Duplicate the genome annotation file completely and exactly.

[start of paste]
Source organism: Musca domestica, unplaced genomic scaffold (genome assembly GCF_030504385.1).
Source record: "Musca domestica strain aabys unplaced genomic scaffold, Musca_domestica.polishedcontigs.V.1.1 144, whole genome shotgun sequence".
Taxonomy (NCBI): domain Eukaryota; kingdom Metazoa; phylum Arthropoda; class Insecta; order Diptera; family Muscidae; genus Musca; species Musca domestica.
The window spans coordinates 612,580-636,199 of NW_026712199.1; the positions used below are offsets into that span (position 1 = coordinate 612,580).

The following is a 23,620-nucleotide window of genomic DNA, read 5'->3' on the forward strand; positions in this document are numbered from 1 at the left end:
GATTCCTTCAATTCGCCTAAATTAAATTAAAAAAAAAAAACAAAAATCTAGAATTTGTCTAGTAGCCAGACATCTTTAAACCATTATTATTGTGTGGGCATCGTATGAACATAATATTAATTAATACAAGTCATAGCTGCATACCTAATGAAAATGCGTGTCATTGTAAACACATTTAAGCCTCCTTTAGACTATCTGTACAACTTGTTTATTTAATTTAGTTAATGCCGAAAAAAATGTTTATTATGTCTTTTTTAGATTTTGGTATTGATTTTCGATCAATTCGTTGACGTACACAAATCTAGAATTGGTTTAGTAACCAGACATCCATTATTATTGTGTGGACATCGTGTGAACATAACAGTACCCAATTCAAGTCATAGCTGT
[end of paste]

Source organism: Musca domestica, unplaced genomic scaffold (genome assembly GCF_030504385.1).
Source record: "Musca domestica strain aabys unplaced genomic scaffold, Musca_domestica.polishedcontigs.V.1.1 144, whole genome shotgun sequence".
Taxonomy (NCBI): domain Eukaryota; kingdom Metazoa; phylum Arthropoda; class Insecta; order Diptera; family Muscidae; genus Musca; species Musca domestica.
The window spans coordinates 612,580-636,199 of NW_026712199.1; the positions used below are offsets into that span (position 1 = coordinate 612,580).

The following is a 23,620-nucleotide window of genomic DNA, read 5'->3' on the forward strand; positions in this document are numbered from 1 at the left end:
GATTCCTTCAATTCGCCTAAATTAAATTAAAAAAAAAAAACAAAAATCTAGAATTTGTCTAGTAGCCAGACATCTTTAAACCATTATTATTGTGTGGGCATCGTATGAACATAATATTAATTAATACAAGTCATAGCTGCATACCTAATGAAAATGCGTGTCATTGTAAACACATTTAAGCCTCCTTTAGACTATCTGTACAACTTGTTTATTTAATTTAGTTAATGCCGAAAAAAATGTTTATTATGTCTTTTTTAGATTTTGGTATTGATTTTCGATCAATTCGTTGACGTACACAAATCTAGAATTGGTTTAGTAACCAGACATCCATTATTATTGTGTGGACATCGTGTGAACATAACAGTACCCAATTCAAGTCATAGCTGT